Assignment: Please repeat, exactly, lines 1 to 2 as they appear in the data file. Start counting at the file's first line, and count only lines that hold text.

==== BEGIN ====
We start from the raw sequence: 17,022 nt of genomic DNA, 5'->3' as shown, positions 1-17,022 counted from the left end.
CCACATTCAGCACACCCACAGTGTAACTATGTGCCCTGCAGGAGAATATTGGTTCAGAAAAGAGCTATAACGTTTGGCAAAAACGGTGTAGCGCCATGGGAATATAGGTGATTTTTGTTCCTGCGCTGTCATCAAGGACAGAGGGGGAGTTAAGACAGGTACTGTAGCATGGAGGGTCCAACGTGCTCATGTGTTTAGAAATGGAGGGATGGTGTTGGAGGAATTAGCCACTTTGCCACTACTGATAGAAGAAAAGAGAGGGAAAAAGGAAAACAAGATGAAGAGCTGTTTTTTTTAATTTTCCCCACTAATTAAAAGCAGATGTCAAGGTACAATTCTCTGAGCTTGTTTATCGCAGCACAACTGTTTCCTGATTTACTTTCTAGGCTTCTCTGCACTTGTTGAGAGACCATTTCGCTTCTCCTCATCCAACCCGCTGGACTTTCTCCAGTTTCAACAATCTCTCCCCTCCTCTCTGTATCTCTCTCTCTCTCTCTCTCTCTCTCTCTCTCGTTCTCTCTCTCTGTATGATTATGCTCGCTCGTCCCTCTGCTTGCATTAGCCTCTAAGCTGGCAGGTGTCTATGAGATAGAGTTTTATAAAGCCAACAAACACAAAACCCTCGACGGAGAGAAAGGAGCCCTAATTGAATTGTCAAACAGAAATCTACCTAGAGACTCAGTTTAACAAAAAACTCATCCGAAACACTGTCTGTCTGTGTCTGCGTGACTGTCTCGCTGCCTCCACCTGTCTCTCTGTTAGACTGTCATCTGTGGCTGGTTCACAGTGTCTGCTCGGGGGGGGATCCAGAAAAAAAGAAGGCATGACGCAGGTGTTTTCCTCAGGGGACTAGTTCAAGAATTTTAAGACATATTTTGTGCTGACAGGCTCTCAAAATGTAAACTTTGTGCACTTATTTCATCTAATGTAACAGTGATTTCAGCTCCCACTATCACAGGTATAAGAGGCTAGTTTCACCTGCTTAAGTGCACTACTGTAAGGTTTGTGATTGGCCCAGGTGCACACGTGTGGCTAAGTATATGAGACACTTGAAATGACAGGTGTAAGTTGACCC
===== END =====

We start from the raw sequence: 17,022 nt of genomic DNA, 5'->3' as shown, positions 1-17,022 counted from the left end.
CCACATTCAGCACACCCACAGTGTAACTATGTGCCCTGCAGGAGAATATTGGTTCAGAAAAGAGCTATAACGTTTGGCAAAAACGGTGTAGCGCCATGGGAATATAGGTGATTTTTGTTCCTGCGCTGTCATCAAGGACAGAGGGGGAGTTAAGACAGGTACTGTAGCATGGAGGGTCCAACGTGCTCATGTGTTTAGAAATGGAGGGATGGTGTTGGAGGAATTAGCCACTTTGCCACTACTGATAGAAGAAAAGAGAGGGAAAAAGGAAAACAAGATGAAGAGCTGTTTTTTTTAATTTTCCCCACTAATTAAAAGCAGATGTCAAGGTACAATTCTCTGAGCTTGTTTATCGCAGCACAACTGTTTCCTGATTTACTTTCTAGGCTTCTCTGCACTTGTTGAGAGACCATTTCGCTTCTCCTCATCCAACCCGCTGGACTTTCTCCAGTTTCAACAATCTCTCCCCTCCTCTCTGTATCTCTCTCTCTCTCTCTCTCTCTCTCTCTCTCGTTCTCTCTCTCTGTATGATTATGCTCGCTCGTCCCTCTGCTTGCATTAGCCTCTAAGCTGGCAGGTGTCTATGAGATAGAGTTTTATAAAGCCAACAAACACAAAACCCTCGACGGAGAGAAAGGAGCCCTAATTGAATTGTCAAACAGAAATCTACCTAGAGACTCAGTTTAACAAAAAACTCATCCGAAACACTGTCTGTCTGTGTCTGCGTGACTGTCTCGCTGCCTCCACCTGTCTCTCTGTTAGACTGTCATCTGTGGCTGGTTCACAGTGTCTGCTCGGGGGGGGATCCAGAAAAAAAGAAGGCATGACGCAGGTGTTTTCCTCAGGGGACTAGTTCAAGAATTTTAAGACATATTTTGTGCTGACAGGCTCTCAAAATGTAAACTTTGTGCACTTATTTCATCTAATGTAACAGTGATTTCAGCTCCCACTATCACAGGTATAAGAGGCTAGTTTCACCTGCTTAAGTGCACTACTGTAAGGTTTGTGATTGGCCCAGGTGCACACGTGTGGCTAAGTATATGAGACACTTGAAATGACAGGTGTAAGTTGACCC